10. Hahaha! “…Finding a silver Roosie might cause a tekkie to consider quitting his day job.” Almost, almost Dick.I remember pockets filled with Merc Dimes in school for the “Chocolate Milk Machine,” or to buy a school lunch (3-silver dimes) to go with your milk. Silver is still a pretty depressed metal, and I cannot see any reason it may rise anytime soon, but find a “silver” coin and you are ready to say goodbye to your hard-to-find job and enter the sweet world of the lazy-assed treasure hunter. I constantly watch the predictable posts from newbies on FB “HI, I’m new to Florida and want to know the BEST beaches to hunt!!!” I’d love to reply “You mean WHEN was there a best anyplace to hunt, cause you are about 40-years too late!”

    Used to be a 3-D radar-type machine cost you around $65,000 dollars, with the various “search-heads” for it running in the $5,000 to $12,000 range. An entire system for $12,000 that will look thru anything and see ANYTHING to a depth of about 30 meters is a pretty good price nowadays. I own a Nokta Impact which is also a pretty nice machine for the money, well-built, meticulously documented users manual, and complicated as hell…as you would expect.

    The problem is, as you’ve pointed out, there are less and less places to use em’ and nowadays every “citizen” you see, or see’s you, can, and WILL speed-dial cops on you for having even the wrong haircut…let alone carrying around a metal detector.

    My “hiding-in-plain sight ” routine with the florescent shirt, hat and reflective-vest do the job most of the time by becoming a “21st Century Ignorable,” street worker, lawn care person, city worker, lineman, construction worker, or road maintenance. But the homeless and small-time criminals are now getting into the act dressing that way, to the point that, bright colors and traffic vests MAY now label you visually as an undesirable or persona non grata. Keeping one step ahead of the !#!#!@!!!!s is getting to be a full time job in and out of the hobby!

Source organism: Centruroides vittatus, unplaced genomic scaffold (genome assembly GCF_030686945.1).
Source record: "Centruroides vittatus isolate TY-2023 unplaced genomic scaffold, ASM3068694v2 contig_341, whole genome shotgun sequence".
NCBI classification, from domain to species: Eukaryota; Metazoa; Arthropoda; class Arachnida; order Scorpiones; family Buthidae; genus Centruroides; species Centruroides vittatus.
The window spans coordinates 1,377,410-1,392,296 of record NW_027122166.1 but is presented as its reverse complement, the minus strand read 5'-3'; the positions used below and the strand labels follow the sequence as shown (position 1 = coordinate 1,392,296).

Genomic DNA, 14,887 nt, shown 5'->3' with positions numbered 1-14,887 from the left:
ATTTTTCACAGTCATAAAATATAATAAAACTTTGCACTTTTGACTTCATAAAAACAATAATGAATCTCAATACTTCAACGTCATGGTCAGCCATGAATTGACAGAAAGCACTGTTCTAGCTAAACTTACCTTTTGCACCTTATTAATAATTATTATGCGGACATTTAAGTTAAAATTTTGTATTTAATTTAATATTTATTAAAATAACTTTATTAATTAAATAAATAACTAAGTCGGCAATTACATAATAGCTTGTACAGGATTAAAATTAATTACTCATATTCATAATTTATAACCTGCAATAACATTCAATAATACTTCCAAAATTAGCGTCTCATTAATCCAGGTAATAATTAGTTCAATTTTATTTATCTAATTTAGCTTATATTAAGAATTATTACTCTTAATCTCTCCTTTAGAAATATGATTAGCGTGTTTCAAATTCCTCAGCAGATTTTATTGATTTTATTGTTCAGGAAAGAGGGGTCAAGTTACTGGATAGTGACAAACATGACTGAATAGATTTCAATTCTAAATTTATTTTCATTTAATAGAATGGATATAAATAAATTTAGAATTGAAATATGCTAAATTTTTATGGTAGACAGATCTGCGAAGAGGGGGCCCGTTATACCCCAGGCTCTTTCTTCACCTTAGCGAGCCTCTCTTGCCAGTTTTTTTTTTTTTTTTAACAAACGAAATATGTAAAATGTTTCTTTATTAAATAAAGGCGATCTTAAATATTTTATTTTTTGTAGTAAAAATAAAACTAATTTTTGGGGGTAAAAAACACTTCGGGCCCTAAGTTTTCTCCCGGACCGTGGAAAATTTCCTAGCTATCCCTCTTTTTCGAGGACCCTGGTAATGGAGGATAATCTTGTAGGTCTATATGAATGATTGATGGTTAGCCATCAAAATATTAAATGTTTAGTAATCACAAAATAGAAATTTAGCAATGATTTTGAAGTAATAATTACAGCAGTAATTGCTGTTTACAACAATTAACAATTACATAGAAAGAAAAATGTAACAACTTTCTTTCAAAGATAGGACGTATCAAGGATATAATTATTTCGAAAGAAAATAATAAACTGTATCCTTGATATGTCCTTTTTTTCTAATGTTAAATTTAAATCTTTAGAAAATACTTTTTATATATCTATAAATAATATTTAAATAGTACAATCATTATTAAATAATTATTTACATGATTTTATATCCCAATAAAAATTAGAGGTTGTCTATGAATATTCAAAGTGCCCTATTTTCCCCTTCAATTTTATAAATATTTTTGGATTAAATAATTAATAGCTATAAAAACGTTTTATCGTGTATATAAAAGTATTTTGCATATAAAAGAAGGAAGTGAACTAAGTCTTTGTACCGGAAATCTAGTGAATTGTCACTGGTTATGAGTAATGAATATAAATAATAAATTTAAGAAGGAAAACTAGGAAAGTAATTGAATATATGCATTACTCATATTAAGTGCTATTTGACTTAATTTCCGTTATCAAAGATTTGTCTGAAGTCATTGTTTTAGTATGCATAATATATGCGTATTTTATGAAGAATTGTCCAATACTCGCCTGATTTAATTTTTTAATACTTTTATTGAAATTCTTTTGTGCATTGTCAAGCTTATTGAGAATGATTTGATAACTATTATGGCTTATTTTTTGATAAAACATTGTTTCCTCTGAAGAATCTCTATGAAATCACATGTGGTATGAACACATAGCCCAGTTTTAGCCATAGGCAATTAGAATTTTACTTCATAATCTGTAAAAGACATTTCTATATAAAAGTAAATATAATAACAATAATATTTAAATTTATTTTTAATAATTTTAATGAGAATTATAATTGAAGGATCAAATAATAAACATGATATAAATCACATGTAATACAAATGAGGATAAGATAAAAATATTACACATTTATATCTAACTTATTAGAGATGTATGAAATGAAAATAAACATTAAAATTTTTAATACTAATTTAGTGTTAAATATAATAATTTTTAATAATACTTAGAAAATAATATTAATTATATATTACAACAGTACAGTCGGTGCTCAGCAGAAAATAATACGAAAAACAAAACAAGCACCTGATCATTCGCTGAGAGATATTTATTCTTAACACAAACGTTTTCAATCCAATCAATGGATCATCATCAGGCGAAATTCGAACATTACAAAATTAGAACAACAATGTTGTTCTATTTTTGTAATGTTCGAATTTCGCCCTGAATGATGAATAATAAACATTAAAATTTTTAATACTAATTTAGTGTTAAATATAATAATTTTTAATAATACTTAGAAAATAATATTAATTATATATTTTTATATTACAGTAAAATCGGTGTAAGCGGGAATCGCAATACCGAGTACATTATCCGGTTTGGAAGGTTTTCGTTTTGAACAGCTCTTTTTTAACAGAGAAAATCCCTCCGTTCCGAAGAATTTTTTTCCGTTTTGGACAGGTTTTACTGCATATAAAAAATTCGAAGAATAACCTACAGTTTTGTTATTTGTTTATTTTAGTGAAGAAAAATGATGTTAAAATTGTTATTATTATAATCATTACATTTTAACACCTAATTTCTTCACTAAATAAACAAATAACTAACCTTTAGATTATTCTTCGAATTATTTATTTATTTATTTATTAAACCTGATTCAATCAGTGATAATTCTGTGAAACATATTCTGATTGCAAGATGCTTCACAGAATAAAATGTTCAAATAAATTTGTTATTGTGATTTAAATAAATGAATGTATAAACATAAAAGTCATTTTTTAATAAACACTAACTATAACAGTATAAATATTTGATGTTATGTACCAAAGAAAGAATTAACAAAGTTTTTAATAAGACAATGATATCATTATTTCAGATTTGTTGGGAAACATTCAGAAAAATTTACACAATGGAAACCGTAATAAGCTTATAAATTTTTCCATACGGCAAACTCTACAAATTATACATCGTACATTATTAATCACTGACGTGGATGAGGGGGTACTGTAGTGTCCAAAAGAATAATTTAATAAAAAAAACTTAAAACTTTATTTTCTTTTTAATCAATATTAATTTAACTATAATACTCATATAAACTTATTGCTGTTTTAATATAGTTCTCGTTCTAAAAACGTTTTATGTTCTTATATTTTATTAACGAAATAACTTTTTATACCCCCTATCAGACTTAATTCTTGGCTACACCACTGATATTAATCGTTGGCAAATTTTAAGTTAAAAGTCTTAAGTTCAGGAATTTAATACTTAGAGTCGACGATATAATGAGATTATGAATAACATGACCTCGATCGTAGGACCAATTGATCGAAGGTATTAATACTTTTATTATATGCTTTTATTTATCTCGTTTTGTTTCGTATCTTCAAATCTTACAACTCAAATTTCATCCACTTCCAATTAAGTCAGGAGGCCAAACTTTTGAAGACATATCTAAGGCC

• I know I was being a smart ass with that comment but I see so many photos of Roosies “in the dirt” or as the star player in a video that I couldn’t resist. I need to remember that today’s tekkie will never know what it was like detecting years ago and it’s not their fault.

      It’s sad too that we even have to think about hiding. We can thank the camo wearing, shovel wielding folks for that.


    Hi Dick, Succinct and entertaining as usual.
    Got to hand it to White’s as they’ve used the old BH enclosure so any left over from the previous VLF BH production won’t be going to waste. I’m not going to try it but I reckon you could shoot their enclosures and the bullets wouldn’t penetrate.
    Glad to say that I haven’t succumbed to the filming of my finds though I might be tempted if I ever find a hoard that’s going to make me very rich. :):)
    All the best from a currently sunny Eastbourne.

    • Hi John, they are indeed recycling enclosures as in the new Gold Master/MX7…Just hope the metal bread boxes are used up. I haven’t seen the new beach machine but that battery pack doesn’t look like it would be waterproof. Time will tell.

      Just remember when you dig that hoard ole Dick Stout is a great guy, great friend and baby needs a new pair of shoes….

      Glad you’re having a little sun…


  12. Ed B.

    The “Many Moons Ago” post was a walk down “memory lane” and a joy to read. I started in the early 80’s but things were pretty much like what you mention for the 70’s. Things sure have changed and not for the better.

    • Ed they have changed but sadly I don’t think anyone detecting today understands or cares. Too busy making videos and promoting.

      • Ed B.

        Like you, I cringe when I see those pics and videos that show a detector leaning on a shovel. I just now clicked on one of the websites you have listed called “New York Metal Detecting” and what does the home page show? That’s right….a metal detector leaning on a shovel.